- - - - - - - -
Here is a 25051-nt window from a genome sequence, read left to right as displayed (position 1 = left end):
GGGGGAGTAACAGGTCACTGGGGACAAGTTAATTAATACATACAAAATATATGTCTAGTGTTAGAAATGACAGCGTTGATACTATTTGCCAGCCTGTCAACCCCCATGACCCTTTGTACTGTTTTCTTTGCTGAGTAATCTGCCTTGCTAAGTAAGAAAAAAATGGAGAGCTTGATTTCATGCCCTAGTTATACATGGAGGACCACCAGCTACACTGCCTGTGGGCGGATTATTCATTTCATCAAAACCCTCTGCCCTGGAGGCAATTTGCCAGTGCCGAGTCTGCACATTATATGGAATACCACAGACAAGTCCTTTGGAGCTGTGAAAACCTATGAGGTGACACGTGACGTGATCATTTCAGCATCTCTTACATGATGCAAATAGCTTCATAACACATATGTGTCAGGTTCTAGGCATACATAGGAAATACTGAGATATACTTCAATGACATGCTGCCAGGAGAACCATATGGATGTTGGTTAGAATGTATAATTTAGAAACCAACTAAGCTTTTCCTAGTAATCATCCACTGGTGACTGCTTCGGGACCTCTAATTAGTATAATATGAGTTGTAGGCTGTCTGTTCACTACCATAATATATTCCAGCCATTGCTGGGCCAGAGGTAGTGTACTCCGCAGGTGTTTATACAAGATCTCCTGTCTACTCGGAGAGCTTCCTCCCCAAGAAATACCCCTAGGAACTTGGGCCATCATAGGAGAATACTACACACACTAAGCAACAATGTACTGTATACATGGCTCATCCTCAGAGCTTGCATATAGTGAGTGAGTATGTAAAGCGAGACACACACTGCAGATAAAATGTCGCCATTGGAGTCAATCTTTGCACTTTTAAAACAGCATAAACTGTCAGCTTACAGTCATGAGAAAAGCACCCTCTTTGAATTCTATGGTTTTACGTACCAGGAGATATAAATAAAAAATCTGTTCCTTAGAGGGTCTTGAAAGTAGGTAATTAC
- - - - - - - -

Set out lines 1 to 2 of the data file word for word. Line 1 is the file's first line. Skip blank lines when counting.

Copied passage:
Here is a 25051-nt window from a genome sequence, read left to right as displayed (position 1 = left end):
GGGGGAGTAACAGGTCACTGGGGACAAGTTAATTAATACATACAAAATATATGTCTAGTGTTAGAAATGACAGCGTTGATACTATTTGCCAGCCTGTCAACCCCCATGACCCTTTGTACTGTTTTCTTTGCTGAGTAATCTGCCTTGCTAAGTAAGAAAAAAATGGAGAGCTTGATTTCATGCCCTAGTTATACATGGAGGACCACCAGCTACACTGCCTGTGGGCGGATTATTCATTTCATCAAAACCCTCTGCCCTGGAGGCAATTTGCCAGTGCCGAGTCTGCACATTATATGGAATACCACAGACAAGTCCTTTGGAGCTGTGAAAACCTATGAGGTGACACGTGACGTGATCATTTCAGCATCTCTTACATGATGCAAATAGCTTCATAACACATATGTGTCAGGTTCTAGGCATACATAGGAAATACTGAGATATACTTCAATGACATGCTGCCAGGAGAACCATATGGATGTTGGTTAGAATGTATAATTTAGAAACCAACTAAGCTTTTCCTAGTAATCATCCACTGGTGACTGCTTCGGGACCTCTAATTAGTATAATATGAGTTGTAGGCTGTCTGTTCACTACCATAATATATTCCAGCCATTGCTGGGCCAGAGGTAGTGTACTCCGCAGGTGTTTATACAAGATCTCCTGTCTACTCGGAGAGCTTCCTCCCCAAGAAATACCCCTAGGAACTTGGGCCATCATAGGAGAATACTACACACACTAAGCAACAATGTACTGTATACATGGCTCATCCTCAGAGCTTGCATATAGTGAGTGAGTATGTAAAGCGAGACACACACTGCAGATAAAATGTCGCCATTGGAGTCAATCTTTGCACTTTTAAAACAGCATAAACTGTCAGCTTACAGTCATGAGAAAAGCACCCTCTTTGAATTCTATGGTTTTACGTACCAGGAGATATAAATAAAAAATCTGTTCCTTAGAGGGTCTTGAAAGTAGGTAATTAC